National curriculum for ICT development wanted
Formal education has a specific mission of producing a critical mass, grounded in the key generic skills, who on the basis of the high-quality education they offer would provide the needed catalyst for the nation’s socio-political and economic development.
But the current curriculum in Nigeria’s schools is in a mess because it lacks information and communications technology (ICT) ingredients leaving the system to churn out half-baked graduates.
The system as it is today cannot create a knowledge driven economy or so called new economy in which the generation and the exploitation of knowledge play the major part in the creation of wealth.
And despite the compelling need to raise a new generation of ICT driven graduates, Nigerian leaders still pay no attention to the complete makeover of the schools’ curriculum.
Particularly disturbing is the fact that most Nigerian graduates leave institutions of higher learning without even touching a computer, leaving them without requisite skills to integrate into the ICT driven business environment.
Under-funding, population explosion, quantity and quality of the teaching staff have been variously identified as some of the reasons why Nigeria is yet to strike the right chord.
The high cost price of computer hardware and software, apathy and lack of concerted investment in information technology training are some of the other reasons why most graduates leave school computer illiterates.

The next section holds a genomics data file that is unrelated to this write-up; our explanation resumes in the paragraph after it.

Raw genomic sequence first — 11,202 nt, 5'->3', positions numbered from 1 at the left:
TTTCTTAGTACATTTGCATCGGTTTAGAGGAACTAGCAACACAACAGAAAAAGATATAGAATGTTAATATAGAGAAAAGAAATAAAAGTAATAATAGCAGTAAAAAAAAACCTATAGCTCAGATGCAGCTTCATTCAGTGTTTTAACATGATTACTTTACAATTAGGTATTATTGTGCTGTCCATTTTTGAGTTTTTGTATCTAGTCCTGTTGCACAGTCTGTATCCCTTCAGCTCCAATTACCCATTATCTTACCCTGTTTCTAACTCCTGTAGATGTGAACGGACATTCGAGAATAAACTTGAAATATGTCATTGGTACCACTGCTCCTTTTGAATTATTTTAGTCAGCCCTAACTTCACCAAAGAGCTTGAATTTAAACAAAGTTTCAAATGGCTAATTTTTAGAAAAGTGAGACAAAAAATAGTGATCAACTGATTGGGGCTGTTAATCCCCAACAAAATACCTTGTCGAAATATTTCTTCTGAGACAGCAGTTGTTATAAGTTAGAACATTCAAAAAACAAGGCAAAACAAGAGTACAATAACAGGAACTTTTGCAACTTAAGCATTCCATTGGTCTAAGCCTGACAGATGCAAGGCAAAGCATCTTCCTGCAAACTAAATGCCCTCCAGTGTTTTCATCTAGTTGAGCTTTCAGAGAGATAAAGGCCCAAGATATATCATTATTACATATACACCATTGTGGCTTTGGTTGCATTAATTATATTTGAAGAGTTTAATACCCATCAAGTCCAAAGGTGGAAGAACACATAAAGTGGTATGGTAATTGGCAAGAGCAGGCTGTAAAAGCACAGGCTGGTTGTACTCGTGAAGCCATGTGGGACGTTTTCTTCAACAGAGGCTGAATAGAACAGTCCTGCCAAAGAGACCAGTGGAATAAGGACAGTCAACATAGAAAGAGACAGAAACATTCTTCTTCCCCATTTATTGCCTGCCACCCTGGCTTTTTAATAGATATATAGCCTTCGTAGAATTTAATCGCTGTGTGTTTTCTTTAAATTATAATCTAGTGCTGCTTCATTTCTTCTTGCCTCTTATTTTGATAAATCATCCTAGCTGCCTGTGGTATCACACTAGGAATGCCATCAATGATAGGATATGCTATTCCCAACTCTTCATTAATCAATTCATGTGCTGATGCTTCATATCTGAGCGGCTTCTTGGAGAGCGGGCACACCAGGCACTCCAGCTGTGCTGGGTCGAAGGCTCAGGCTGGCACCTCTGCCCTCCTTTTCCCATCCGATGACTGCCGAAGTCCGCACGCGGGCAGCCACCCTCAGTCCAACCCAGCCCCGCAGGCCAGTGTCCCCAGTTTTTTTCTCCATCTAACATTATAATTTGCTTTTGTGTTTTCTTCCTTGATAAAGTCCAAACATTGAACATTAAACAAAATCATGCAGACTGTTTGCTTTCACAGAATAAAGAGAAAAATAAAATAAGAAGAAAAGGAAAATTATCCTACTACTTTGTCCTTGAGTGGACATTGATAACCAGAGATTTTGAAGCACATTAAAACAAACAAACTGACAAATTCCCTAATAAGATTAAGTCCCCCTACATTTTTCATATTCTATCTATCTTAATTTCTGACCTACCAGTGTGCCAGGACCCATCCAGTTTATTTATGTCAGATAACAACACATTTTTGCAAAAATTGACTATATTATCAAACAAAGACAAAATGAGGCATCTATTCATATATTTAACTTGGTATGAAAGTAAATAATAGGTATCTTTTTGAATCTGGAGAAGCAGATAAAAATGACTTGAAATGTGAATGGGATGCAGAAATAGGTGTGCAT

Most school teachers from primary to tertiary also lack the skills to fully utilize technology in curriculum implementation hence the traditional chalk and duster approach still dominates in school pedagogy.
The way forward is to develop an effective curriculum that includes communications, numeracy, information technology, and social skills units, with specific, specialized teaching of each.
It is also important to attract and retain qualified and experienced IT lecturers as well as build state-of-the-art laboratories.
A modern and vibrant education system entails wide–ranging activities that would ensure functional and qualitative education of the highest possible standards at basic, post-basic and tertiary levels.
The primary goals to achieve this include providing access to quality education at all levels, improved learning and teaching infrastructure, according greater importance to science, information technology, technical, vocational education and training.
The plan must also include the incorporation of the ‘internet’ as a discipline for the deepening of the nation’s cyber defense experts and technology entrepreneurs who will lead the local content drives.
No comments yet